Commission H1 The Local Universe

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Announcement:

IAU Commission H1 "The Local Universe" Seminar

Dear Colleagues,

We are pleased to announce that our commission launches a new online seminar series. This is primarily for IAU commission H1 members, but will be opened to everyone who have interest in the Local Universe.

In the past two years, whereas many conferences were canceled due to COVID-19, rich experiences of online meetings opened new possibilities to promote exchanging scientific achievements and ideas between members of our commission who have many common interests.

The organizing committee decided to start a seminar series that will be held via Zoom and YouTube once per month (tentatively) and will cover both hot topics and long-term work. The seminars will be recorded and listed on IAU YouTube for asynchronous viewing.

This is an announcement to the commission members to call for speakers of the seminars.
Please fill the online application form: https://bit.ly/3AtmGP3 
or send us the following information via email to Wako Aoki (Commission H1 secretary) aoki.wako@nao.ac.jp

Application form:

  • Name and Surname:
  • Affiliation:
  • E-mail:
  • Preferred duration of the talk: Keynote (25 min + 15 min) or Highlights (12 min + 8 min)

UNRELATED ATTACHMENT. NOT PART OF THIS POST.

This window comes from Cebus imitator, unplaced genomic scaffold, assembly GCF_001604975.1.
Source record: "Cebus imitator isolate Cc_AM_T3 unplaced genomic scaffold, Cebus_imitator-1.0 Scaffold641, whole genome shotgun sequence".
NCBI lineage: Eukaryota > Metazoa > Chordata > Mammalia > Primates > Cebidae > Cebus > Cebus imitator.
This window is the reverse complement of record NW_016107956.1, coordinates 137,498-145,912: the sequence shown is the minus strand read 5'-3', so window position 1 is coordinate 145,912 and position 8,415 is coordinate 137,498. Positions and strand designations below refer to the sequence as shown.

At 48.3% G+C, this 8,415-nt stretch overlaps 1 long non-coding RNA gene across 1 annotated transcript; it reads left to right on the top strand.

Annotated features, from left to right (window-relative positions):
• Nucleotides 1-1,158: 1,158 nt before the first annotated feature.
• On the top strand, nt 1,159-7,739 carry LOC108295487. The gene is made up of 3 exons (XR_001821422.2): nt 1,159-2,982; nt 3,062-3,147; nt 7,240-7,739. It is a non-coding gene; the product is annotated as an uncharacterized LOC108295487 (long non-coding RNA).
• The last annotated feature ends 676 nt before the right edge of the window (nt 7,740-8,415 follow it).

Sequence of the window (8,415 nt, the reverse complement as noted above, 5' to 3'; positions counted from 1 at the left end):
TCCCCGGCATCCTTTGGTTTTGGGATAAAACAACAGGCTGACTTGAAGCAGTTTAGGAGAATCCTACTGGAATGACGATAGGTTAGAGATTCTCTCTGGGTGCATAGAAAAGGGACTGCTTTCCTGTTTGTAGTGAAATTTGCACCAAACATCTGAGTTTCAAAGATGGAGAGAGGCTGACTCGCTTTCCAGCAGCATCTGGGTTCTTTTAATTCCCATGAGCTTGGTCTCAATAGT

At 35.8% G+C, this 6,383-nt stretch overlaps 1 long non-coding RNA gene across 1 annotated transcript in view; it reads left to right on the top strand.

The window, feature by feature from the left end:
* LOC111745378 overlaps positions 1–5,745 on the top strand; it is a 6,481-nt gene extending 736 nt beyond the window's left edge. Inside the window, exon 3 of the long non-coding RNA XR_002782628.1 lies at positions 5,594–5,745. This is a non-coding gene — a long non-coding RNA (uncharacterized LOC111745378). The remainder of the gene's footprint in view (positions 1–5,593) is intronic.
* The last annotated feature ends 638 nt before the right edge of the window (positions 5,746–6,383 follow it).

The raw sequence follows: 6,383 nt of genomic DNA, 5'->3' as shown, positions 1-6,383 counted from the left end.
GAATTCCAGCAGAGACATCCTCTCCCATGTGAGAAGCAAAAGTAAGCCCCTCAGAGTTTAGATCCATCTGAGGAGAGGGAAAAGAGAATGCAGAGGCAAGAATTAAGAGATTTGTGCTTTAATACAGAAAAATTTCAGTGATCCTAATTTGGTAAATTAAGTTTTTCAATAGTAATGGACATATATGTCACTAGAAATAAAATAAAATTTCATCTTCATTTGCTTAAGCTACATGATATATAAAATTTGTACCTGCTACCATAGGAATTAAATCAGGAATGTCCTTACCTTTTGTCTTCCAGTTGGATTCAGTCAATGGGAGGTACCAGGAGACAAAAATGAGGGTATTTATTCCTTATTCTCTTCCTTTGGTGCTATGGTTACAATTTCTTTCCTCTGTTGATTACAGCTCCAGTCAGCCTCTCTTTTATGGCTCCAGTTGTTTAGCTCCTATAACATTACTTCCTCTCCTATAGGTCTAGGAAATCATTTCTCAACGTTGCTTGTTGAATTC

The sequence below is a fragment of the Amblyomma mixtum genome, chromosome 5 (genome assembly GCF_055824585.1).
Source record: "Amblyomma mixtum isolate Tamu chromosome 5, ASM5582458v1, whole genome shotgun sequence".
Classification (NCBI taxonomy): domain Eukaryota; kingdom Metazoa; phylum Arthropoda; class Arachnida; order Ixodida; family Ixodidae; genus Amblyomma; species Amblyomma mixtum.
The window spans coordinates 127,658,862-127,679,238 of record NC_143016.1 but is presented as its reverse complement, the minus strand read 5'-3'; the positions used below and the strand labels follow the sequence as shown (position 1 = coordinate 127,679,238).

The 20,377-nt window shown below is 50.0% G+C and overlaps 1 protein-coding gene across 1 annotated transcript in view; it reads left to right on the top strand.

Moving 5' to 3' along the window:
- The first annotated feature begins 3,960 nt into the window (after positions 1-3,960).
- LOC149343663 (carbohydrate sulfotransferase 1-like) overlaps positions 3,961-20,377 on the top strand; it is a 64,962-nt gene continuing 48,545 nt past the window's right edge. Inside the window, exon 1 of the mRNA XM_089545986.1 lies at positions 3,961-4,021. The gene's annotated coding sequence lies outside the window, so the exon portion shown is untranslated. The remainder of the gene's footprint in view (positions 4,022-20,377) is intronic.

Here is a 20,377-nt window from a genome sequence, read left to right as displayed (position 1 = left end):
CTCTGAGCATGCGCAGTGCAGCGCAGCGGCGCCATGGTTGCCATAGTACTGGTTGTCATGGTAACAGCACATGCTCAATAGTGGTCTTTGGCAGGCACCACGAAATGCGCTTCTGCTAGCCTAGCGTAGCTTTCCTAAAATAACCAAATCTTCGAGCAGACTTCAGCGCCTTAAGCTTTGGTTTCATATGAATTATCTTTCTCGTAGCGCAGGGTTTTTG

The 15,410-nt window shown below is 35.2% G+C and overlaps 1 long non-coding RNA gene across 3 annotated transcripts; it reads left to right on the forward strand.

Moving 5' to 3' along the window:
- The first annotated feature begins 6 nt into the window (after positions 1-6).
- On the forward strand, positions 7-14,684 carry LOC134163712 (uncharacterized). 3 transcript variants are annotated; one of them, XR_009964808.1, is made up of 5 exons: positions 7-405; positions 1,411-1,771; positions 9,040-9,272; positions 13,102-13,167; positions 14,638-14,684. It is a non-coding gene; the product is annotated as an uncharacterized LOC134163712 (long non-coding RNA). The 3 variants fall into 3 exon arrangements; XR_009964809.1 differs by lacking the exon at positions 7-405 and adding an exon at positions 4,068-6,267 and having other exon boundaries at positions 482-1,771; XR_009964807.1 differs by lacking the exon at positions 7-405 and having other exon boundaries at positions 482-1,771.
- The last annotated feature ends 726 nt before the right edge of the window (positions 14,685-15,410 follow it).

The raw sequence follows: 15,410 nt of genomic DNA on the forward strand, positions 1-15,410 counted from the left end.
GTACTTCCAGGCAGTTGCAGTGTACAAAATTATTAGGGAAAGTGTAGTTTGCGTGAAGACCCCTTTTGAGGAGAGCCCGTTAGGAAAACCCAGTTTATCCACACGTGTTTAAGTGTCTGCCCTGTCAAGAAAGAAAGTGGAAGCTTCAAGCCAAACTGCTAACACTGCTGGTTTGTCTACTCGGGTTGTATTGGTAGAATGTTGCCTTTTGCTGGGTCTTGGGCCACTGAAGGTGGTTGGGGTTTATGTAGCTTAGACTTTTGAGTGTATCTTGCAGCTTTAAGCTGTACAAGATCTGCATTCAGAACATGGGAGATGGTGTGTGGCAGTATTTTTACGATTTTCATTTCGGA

• Title of presentation:
  • Abstract (<100 word):
  • Preferable approximate dates (months) of presentation:
  • Preferred time of presentation:
    1. 17:00 UTC (this time corresponds to local times ~ 9 am at the Western coasts of USA to ~ 19 pm at edges of Eastern Europe)
    2. 09:00 UTC (this time corresponds to local times ~ 9 am at the western coasts of Europe and Africa to ~19 pm at the eastern coast of Australia)
    3. 01:00 UTC (this time corresponds to local times ~9 am at the western side of China and Australia to ~21 pm at the Eastern coast of USA)
  • Personal web-page link or a self-presentation up to 300 words.

With best wishes,
IAU Commission H1 OC


An artist's impression of what the Milky Way might look like seen from above. The colored rings show the rough extent of the fossil galaxy known as Heracles. The yellow dot shows the position of the Sun. Credit: Danny Horta-Darrington (Liverpool John Moores University), NASA/JPL-Caltech, and the SDSS

Congratulations to scientists working with data from the Sloan Digital Sky Surveys' Apache Point Observatory Galactic Evolution Experiment (APOGEE) who have discovered a "fossil galaxy" hidden in the depths of our own Milky Way.

More information can be found here.

Publication: Monthly Notices of the Royal Astronomical Society, 2020, Volume 500, Issue 1, pp.1385-1403

DOI: 10.1093/mnras/staa2987


From left to right: Roger Penrose, Andrea Ghez and Reinhard Genzel

Congratulations to our colleagues - the Nobel Prize in Physics 2020 winners - Roger Penrose "for the discovery that black hole formation is a robust prediction of the general theory of relativity", Reinhard Genzel and Andrea Ghez "for the discovery of a supermassive compact object at the centre of our galaxy".

More information can be found here.

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